UW School of Law has an increasingly robust catalog of undergraduate course offerings. Taught by law school faculty, these courses are designed to provide undergraduate students with an understanding of the law and its applicability in and impact on virtually every major field of study. Our classes are designed to be accessible, generally have no prerequisite courses and are open to students in all schools, departments and majors.
Dedicated Undergraduate Law Courses
The law school's portfolio of dedicated undergraduate law courses correspond to areas of interest and strengths of the University of Washington and its students.
The UW School of Law cornerstone undergraduate offering is the Introduction to American Law course, which is offered as a three credit lecture course with two accompanying two credit options, one for a freshman interest group (FIG) and the other, an Honors section. Offered in fall term, this course provides a strong foundation for our other law offerings as well as law-related offerings provided through political science, law, society and justice, and public affairs.
This course provides an introduction to fundamental concepts in the American legal system. It is designed to provide undergraduate students entering the University with an understanding of law and its relevance in government, industry and social order. The focus is on three aspects of the American legal system: the overarching structure of the American legal system and how laws are made; a survey of key doctrinal areas of the law in order to understand fundamental legal concepts; and how the law functions and evolves over time, including legal issues and decision-making related to statutory and/or common law.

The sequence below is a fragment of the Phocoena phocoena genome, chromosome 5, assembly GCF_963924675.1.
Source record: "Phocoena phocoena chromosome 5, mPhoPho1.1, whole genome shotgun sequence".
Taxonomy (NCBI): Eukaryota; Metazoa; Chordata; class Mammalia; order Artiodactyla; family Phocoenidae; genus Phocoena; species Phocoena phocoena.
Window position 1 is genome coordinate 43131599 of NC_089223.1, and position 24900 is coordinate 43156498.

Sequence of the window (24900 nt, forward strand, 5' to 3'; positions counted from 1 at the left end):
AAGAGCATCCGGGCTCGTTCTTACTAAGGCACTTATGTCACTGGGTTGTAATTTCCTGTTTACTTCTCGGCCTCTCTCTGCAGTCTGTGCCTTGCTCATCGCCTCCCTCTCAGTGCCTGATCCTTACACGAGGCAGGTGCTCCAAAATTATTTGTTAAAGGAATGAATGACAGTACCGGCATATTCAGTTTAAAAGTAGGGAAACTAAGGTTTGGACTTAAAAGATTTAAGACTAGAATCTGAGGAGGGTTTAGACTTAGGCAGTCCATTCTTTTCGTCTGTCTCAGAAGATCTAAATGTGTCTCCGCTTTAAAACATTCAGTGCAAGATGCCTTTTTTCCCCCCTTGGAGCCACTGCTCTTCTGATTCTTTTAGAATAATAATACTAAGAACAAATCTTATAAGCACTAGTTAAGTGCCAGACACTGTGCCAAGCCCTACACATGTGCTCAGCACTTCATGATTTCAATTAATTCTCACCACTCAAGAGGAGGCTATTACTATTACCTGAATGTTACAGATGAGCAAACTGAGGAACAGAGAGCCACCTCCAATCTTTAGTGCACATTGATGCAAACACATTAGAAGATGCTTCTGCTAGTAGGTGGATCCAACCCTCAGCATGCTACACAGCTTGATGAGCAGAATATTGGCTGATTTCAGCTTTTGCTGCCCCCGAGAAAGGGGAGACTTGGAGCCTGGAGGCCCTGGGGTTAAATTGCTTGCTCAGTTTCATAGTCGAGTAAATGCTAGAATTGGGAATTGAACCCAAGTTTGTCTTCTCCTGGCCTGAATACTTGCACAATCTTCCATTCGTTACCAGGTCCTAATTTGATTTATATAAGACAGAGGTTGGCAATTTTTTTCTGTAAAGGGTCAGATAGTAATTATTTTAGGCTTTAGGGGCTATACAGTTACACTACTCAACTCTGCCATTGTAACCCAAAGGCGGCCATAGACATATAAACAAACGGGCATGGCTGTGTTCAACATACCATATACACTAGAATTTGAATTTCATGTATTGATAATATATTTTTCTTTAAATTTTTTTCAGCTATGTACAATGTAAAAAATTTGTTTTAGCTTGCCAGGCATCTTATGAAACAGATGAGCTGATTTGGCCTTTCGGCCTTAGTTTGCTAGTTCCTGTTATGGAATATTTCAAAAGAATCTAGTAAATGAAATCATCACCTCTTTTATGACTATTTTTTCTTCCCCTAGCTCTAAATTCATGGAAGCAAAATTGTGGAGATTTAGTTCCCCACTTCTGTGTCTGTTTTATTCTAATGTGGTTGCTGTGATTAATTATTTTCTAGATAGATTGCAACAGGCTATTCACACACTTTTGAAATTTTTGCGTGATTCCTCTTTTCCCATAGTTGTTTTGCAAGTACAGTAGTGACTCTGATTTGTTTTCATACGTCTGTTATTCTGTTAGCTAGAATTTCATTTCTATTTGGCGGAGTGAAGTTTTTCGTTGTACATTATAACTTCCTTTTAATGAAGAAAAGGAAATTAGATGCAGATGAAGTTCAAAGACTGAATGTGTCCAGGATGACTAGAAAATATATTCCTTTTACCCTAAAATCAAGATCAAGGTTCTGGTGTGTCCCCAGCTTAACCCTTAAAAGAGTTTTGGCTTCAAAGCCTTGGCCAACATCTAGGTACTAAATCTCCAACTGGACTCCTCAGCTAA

The American Law in Historical Perspective course, offered in spring, provides students with a deeper look into the evolution of our legal system.
This course explores American legal institutions and concepts that have undergone dramatic change since the nation's founding. The course's premise is that important elements of today's legal system can be better understood by investigating their distinctive trajectories, juxtaposing what is familiar today with what it replaced. Topics include the allocation of power between juries and judges; criminal law and theories of punishment; liability for injurious behavior; law as a factor in economic development and economic organization; judicial selection; women as subjects and participants in the legal system; forms of economic and moral regulation; procedures for choosing judges; and the interplay of law as occupation and as academic discipline. Particular attention will be devoted to explanations of judicial behavior and to comparing law as text with law as implemented.
The law school's portfolio of dedicated law undergraduate courses correspond to areas of interest and strengths of the University of Washington and its students. The Land, American Culture and Law course speaks to the strong interests of our students in environmental regulation and indigenous rights.